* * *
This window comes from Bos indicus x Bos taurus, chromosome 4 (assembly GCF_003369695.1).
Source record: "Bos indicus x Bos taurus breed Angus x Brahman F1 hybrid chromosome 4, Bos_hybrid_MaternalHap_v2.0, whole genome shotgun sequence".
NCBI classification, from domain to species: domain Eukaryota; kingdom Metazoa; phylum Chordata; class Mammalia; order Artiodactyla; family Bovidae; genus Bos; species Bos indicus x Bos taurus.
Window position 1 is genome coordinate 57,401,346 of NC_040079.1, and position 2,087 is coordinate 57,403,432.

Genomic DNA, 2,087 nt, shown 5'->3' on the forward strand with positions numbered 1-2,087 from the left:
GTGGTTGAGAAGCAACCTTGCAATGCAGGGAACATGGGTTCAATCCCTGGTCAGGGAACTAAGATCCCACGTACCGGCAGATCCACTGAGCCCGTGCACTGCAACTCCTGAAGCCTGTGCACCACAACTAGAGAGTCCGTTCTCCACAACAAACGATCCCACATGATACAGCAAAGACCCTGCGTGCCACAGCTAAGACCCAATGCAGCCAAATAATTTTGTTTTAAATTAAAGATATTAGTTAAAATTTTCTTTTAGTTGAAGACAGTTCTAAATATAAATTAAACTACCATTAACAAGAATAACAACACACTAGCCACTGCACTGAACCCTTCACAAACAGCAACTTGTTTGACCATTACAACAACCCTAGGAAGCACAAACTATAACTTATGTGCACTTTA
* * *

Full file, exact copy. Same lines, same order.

This window comes from Bos indicus x Bos taurus, chromosome 4 (assembly GCF_003369695.1).
Source record: "Bos indicus x Bos taurus breed Angus x Brahman F1 hybrid chromosome 4, Bos_hybrid_MaternalHap_v2.0, whole genome shotgun sequence".
NCBI classification, from domain to species: domain Eukaryota; kingdom Metazoa; phylum Chordata; class Mammalia; order Artiodactyla; family Bovidae; genus Bos; species Bos indicus x Bos taurus.
Window position 1 is genome coordinate 57,401,346 of NC_040079.1, and position 2,087 is coordinate 57,403,432.

Genomic DNA, 2,087 nt, shown 5'->3' on the forward strand with positions numbered 1-2,087 from the left:
GTGGTTGAGAAGCAACCTTGCAATGCAGGGAACATGGGTTCAATCCCTGGTCAGGGAACTAAGATCCCACGTACCGGCAGATCCACTGAGCCCGTGCACTGCAACTCCTGAAGCCTGTGCACCACAACTAGAGAGTCCGTTCTCCACAACAAACGATCCCACATGATACAGCAAAGACCCTGCGTGCCACAGCTAAGACCCAATGCAGCCAAATAATTTTGTTTTAAATTAAAGATATTAGTTAAAATTTTCTTTTAGTTGAAGACAGTTCTAAATATAAATTAAACTACCATTAACAAGAATAACAACACACTAGCCACTGCACTGAACCCTTCACAAACAGCAACTTGTTTGACCATTACAACAACCCTAGGAAGCACAAACTATAACTTATGTGCACTTTA